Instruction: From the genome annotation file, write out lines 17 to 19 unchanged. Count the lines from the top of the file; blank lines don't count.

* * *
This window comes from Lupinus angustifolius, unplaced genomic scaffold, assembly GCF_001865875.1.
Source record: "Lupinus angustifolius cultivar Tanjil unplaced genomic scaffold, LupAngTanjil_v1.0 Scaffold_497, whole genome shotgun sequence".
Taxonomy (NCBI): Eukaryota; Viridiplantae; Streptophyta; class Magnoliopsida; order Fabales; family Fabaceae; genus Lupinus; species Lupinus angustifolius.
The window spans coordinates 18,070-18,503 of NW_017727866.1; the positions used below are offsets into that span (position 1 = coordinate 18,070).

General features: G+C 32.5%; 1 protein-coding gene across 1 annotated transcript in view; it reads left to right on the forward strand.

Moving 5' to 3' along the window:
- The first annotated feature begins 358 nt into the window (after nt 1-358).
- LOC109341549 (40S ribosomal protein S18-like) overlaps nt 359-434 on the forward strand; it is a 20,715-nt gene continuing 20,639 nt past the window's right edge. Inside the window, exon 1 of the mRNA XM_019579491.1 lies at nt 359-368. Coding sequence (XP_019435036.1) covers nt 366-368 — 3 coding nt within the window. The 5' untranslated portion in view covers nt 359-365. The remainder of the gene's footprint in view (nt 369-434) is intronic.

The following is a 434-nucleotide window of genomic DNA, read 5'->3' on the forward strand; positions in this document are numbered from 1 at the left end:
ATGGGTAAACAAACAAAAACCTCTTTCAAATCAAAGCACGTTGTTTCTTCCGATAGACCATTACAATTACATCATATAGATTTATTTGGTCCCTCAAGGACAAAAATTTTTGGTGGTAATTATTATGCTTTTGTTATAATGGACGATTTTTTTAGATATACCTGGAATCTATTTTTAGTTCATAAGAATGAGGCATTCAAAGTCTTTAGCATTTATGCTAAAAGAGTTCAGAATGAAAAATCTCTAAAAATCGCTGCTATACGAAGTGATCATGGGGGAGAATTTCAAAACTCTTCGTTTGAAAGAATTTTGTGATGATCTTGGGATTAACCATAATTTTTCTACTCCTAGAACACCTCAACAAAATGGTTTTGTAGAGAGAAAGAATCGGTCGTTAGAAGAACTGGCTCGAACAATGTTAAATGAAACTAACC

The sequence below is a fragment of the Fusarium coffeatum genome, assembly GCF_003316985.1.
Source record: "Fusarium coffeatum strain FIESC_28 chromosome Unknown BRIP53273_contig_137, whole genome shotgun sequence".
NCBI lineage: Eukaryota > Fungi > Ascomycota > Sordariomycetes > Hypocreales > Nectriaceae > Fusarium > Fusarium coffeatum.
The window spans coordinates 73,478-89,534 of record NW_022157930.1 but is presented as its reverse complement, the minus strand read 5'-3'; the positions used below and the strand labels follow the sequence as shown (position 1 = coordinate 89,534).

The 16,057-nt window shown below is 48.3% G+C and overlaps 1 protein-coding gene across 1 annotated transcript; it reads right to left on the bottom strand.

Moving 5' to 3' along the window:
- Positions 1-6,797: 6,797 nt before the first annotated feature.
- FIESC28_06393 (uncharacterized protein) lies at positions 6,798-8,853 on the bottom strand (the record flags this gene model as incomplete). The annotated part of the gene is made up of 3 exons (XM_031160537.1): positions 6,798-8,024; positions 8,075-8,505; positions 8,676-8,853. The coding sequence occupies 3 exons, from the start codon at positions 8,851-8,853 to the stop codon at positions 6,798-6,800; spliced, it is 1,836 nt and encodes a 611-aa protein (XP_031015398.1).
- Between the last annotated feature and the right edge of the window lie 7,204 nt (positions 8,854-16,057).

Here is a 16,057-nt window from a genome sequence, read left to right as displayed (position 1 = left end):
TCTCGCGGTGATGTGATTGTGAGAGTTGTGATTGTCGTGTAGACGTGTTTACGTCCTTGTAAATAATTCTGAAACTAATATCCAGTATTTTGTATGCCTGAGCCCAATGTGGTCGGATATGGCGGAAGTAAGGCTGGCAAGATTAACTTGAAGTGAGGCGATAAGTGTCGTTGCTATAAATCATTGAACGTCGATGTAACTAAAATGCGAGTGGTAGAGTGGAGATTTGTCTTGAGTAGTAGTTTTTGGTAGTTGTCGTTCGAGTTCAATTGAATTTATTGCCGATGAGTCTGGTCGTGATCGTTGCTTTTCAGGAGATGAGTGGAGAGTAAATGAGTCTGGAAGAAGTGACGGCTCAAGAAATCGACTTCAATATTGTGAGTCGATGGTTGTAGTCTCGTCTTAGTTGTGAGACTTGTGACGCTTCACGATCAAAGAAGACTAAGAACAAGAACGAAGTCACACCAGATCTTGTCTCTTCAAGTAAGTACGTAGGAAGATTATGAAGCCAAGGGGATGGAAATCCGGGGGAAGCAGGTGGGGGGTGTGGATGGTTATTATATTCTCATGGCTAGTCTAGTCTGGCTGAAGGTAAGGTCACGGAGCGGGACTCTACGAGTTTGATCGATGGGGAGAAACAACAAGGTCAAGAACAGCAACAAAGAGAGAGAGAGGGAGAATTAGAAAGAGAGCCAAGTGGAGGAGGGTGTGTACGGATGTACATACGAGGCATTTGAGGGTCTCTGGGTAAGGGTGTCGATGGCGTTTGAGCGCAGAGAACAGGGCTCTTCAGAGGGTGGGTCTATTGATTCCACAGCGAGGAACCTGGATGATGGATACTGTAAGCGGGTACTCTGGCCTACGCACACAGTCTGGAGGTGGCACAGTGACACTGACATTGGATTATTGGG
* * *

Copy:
- Positions 1-6,797: 6,797 nt before the first annotated feature.
- FIESC28_06393 (uncharacterized protein) lies at positions 6,798-8,853 on the bottom strand (the record flags this gene model as incomplete). The annotated part of the gene is made up of 3 exons (XM_031160537.1): positions 6,798-8,024; positions 8,075-8,505; positions 8,676-8,853. The coding sequence occupies 3 exons, from the start codon at positions 8,851-8,853 to the stop codon at positions 6,798-6,800; spliced, it is 1,836 nt and encodes a 611-aa protein (XP_031015398.1).
- Between the last annotated feature and the right edge of the window lie 7,204 nt (positions 8,854-16,057).